Rectangular or square beds are the most common, but you’re only limited by your imagination and building skills. Most raised bed kits are rectangular, but you can also plant your garden in found items like old livestock water tanks or sections of drain pipe.

Vertical Gardening

If you grow up you can squeeze more crop in less space. The best book I’ve found to date on the subject is “How to Grow More Vegetables, (and Fruits, Nuts, Berries, Grains, and Other Crops) Than You Ever Thought Possible on Less Land Than You Can Imagine“.

I trellis/fence or otherwise grow vertically my tomatoes, beans, peas, cucumbers, and occasionally other crops. Check out Transform Your Landscape with Vertical Gardening – 10 Reasons to Garden Up Instead of Out for more details.

Don’t have a yard or soil for your garden? Consider grow bags or containers to start your garden. Self-watering containers are a lot more forgiving than terracotta flower pots, which tend to dry out quickly.

#4 – Invest in Basic Garden Tools

The right tools make working in your garden a pleasure instead of a chore. You don’t use a butter knife to chop up raw carrots, and you shouldn’t use dull or flimsy tools to work in your garden. Basic gardening equipment includes:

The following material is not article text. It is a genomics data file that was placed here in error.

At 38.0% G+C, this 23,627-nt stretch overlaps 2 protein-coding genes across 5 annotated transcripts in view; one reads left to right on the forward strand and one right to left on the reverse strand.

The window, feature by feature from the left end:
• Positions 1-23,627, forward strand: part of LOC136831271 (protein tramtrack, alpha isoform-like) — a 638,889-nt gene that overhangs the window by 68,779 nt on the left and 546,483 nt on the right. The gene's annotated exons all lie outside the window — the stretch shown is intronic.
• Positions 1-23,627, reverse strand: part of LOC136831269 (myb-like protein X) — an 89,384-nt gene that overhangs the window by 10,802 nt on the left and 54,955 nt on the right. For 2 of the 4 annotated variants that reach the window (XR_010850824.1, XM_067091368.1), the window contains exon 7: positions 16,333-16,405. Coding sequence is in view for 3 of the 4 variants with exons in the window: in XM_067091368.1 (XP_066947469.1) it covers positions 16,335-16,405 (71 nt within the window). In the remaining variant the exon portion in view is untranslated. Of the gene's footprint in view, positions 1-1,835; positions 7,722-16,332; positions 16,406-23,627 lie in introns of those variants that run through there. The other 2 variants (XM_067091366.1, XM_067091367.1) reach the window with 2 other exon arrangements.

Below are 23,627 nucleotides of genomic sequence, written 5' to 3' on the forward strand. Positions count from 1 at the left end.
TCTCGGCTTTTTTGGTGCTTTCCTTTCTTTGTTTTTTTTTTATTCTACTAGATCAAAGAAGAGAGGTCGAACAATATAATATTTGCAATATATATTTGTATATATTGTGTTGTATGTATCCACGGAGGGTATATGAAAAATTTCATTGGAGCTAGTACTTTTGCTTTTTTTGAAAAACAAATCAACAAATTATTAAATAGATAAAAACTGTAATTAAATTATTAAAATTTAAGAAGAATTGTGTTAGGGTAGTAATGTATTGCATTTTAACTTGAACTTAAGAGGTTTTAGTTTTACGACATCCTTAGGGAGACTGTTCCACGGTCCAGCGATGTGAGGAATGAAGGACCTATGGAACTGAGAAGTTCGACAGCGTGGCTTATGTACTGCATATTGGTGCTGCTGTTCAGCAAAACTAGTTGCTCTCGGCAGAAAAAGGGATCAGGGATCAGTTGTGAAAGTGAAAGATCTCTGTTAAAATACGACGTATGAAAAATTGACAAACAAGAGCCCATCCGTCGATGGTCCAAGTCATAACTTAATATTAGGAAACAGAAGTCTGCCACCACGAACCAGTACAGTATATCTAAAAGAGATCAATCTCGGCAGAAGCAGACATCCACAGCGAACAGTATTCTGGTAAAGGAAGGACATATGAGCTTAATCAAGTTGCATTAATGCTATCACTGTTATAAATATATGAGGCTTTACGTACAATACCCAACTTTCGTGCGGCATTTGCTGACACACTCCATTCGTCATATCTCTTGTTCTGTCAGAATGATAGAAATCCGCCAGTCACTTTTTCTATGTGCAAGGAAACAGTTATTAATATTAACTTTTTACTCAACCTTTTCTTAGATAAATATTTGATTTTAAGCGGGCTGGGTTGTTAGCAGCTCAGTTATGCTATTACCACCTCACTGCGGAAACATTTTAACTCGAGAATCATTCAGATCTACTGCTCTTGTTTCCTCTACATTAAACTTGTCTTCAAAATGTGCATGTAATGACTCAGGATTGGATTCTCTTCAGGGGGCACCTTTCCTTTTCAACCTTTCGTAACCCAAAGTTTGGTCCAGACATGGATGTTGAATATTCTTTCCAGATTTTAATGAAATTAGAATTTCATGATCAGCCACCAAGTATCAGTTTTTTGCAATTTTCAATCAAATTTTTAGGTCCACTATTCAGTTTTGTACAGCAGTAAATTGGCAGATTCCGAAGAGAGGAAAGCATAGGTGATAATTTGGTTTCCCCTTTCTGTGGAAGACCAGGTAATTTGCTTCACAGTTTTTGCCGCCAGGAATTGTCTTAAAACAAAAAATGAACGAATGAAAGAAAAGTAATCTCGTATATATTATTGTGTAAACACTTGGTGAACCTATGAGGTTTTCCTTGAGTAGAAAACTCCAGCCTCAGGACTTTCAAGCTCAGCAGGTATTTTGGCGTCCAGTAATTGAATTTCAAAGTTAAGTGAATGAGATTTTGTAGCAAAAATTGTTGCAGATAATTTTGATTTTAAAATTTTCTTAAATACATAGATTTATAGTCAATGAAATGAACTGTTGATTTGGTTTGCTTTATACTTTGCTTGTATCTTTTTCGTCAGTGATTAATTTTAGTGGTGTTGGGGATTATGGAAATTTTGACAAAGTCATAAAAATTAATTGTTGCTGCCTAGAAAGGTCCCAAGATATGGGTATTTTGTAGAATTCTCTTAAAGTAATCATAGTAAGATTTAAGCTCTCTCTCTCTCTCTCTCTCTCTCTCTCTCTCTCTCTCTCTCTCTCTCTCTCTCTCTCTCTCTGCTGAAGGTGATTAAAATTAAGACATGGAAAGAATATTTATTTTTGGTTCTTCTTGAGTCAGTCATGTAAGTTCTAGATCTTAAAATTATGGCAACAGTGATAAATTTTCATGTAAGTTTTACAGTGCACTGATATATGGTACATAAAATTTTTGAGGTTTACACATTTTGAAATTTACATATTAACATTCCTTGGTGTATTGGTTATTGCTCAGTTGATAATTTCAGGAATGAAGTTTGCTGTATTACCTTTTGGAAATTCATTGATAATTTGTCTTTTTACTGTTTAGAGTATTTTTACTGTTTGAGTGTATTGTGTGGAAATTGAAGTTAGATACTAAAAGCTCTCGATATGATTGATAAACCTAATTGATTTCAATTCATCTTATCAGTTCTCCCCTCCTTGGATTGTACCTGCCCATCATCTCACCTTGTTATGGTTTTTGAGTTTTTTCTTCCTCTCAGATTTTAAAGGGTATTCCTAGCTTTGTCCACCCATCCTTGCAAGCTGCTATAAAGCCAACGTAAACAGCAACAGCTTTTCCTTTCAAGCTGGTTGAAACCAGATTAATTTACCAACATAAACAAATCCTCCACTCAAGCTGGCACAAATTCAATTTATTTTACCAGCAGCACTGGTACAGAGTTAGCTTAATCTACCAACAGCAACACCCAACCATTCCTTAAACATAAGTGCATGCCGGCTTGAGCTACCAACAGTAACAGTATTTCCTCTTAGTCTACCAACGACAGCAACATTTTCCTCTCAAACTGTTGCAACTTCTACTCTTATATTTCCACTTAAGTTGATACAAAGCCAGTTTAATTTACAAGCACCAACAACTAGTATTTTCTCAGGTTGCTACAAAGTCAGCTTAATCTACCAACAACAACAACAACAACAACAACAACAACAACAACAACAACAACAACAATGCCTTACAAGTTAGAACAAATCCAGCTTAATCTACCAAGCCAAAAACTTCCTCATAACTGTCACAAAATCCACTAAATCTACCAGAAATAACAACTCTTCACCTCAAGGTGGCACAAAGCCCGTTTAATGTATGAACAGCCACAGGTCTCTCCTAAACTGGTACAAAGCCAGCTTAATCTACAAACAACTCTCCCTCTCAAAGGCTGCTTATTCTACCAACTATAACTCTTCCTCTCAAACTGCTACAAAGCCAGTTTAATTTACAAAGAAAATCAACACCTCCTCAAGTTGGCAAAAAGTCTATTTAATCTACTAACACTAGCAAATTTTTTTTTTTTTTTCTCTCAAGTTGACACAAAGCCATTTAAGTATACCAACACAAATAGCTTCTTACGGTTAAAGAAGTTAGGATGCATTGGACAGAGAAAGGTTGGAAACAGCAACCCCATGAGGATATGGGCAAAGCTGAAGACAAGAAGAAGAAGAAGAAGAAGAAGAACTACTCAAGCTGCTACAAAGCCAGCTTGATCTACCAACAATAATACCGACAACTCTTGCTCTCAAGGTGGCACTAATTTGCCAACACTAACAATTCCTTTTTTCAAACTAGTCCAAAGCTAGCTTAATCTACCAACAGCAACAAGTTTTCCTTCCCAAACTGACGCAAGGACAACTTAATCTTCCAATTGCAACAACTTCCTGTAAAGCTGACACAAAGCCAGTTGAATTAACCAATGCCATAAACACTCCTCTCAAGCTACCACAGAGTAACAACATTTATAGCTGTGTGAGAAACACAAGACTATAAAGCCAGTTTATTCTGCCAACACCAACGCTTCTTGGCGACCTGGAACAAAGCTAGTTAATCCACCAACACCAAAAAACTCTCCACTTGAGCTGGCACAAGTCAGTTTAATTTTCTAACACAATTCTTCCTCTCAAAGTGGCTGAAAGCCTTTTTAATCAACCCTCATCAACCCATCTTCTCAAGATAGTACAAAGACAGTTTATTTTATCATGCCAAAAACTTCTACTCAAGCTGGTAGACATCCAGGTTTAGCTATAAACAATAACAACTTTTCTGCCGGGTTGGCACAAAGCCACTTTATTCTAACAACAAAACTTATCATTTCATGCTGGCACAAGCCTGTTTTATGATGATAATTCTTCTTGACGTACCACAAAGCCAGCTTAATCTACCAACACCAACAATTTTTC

• Garden hoe
  • Scuffle hoe
  • Dirt rake
  • Leaf rake
  • Garden Shovel or D handle Shovel
  • Hand tools

For a full list of my favorite gardening tools, check out, “My Favorite Gardening Tools – Save Time, Boost Yields, Enjoy Gardening More”.

Don’t buy cheap plastic tools if you can avoid it. Shop yard and estate sales for bargains on real metal tools, or visit your local garden center. Get tools that are the right size for you to reduce the risk of injury.

Good tools will save time and effort, and your back. Keep tools clean and sharp, just like you should treat a good knife. To learn how to keep your tools in good condition, visit “Cleaning and Sharpening Garden Tools”.

#5 – Test Your Soil